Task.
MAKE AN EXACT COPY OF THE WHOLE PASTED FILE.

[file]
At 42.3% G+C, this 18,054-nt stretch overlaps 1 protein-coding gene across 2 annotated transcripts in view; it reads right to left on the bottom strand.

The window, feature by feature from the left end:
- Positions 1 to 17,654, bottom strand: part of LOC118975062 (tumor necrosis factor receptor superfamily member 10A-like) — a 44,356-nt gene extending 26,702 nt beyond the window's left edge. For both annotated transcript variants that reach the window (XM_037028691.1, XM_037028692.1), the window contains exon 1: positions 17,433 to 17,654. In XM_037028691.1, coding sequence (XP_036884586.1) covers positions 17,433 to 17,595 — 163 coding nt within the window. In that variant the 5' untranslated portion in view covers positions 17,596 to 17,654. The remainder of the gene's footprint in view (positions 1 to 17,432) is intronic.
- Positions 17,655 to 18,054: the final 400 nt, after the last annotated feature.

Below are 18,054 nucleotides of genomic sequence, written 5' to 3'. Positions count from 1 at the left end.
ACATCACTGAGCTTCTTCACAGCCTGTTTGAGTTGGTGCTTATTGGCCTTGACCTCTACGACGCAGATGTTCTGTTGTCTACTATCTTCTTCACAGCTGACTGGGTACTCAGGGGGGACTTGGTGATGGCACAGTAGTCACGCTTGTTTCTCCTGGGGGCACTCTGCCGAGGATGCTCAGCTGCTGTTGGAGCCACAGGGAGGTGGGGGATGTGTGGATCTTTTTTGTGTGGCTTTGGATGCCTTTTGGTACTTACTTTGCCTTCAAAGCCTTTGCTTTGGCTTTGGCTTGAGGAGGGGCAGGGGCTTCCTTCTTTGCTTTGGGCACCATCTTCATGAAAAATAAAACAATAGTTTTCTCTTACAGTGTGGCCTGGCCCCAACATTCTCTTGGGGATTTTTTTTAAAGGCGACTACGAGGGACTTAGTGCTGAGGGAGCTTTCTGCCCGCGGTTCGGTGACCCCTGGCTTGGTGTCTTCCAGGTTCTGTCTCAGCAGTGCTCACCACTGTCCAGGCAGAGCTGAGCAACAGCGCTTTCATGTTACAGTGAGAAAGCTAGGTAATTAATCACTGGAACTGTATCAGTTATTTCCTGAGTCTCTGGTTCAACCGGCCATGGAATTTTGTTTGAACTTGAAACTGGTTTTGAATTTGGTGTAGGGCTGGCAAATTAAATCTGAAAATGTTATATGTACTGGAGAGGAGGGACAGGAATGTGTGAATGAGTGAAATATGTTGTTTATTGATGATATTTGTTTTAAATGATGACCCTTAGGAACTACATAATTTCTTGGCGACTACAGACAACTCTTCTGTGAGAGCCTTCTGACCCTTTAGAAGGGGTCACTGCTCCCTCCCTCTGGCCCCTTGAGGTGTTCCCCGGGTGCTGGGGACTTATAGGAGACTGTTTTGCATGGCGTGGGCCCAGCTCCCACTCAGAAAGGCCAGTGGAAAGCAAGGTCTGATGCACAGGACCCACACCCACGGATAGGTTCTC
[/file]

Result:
At 42.3% G+C, this 18,054-nt stretch overlaps 1 protein-coding gene across 2 annotated transcripts in view; it reads right to left on the bottom strand.

The window, feature by feature from the left end:
- Positions 1 to 17,654, bottom strand: part of LOC118975062 (tumor necrosis factor receptor superfamily member 10A-like) — a 44,356-nt gene extending 26,702 nt beyond the window's left edge. For both annotated transcript variants that reach the window (XM_037028691.1, XM_037028692.1), the window contains exon 1: positions 17,433 to 17,654. In XM_037028691.1, coding sequence (XP_036884586.1) covers positions 17,433 to 17,595 — 163 coding nt within the window. In that variant the 5' untranslated portion in view covers positions 17,596 to 17,654. The remainder of the gene's footprint in view (positions 1 to 17,432) is intronic.
- Positions 17,655 to 18,054: the final 400 nt, after the last annotated feature.

Below are 18,054 nucleotides of genomic sequence, written 5' to 3'. Positions count from 1 at the left end.
ACATCACTGAGCTTCTTCACAGCCTGTTTGAGTTGGTGCTTATTGGCCTTGACCTCTACGACGCAGATGTTCTGTTGTCTACTATCTTCTTCACAGCTGACTGGGTACTCAGGGGGGACTTGGTGATGGCACAGTAGTCACGCTTGTTTCTCCTGGGGGCACTCTGCCGAGGATGCTCAGCTGCTGTTGGAGCCACAGGGAGGTGGGGGATGTGTGGATCTTTTTTGTGTGGCTTTGGATGCCTTTTGGTACTTACTTTGCCTTCAAAGCCTTTGCTTTGGCTTTGGCTTGAGGAGGGGCAGGGGCTTCCTTCTTTGCTTTGGGCACCATCTTCATGAAAAATAAAACAATAGTTTTCTCTTACAGTGTGGCCTGGCCCCAACATTCTCTTGGGGATTTTTTTTAAAGGCGACTACGAGGGACTTAGTGCTGAGGGAGCTTTCTGCCCGCGGTTCGGTGACCCCTGGCTTGGTGTCTTCCAGGTTCTGTCTCAGCAGTGCTCACCACTGTCCAGGCAGAGCTGAGCAACAGCGCTTTCATGTTACAGTGAGAAAGCTAGGTAATTAATCACTGGAACTGTATCAGTTATTTCCTGAGTCTCTGGTTCAACCGGCCATGGAATTTTGTTTGAACTTGAAACTGGTTTTGAATTTGGTGTAGGGCTGGCAAATTAAATCTGAAAATGTTATATGTACTGGAGAGGAGGGACAGGAATGTGTGAATGAGTGAAATATGTTGTTTATTGATGATATTTGTTTTAAATGATGACCCTTAGGAACTACATAATTTCTTGGCGACTACAGACAACTCTTCTGTGAGAGCCTTCTGACCCTTTAGAAGGGGTCACTGCTCCCTCCCTCTGGCCCCTTGAGGTGTTCCCCGGGTGCTGGGGACTTATAGGAGACTGTTTTGCATGGCGTGGGCCCAGCTCCCACTCAGAAAGGCCAGTGGAAAGCAAGGTCTGATGCACAGGACCCACACCCACGGATAGGTTCTC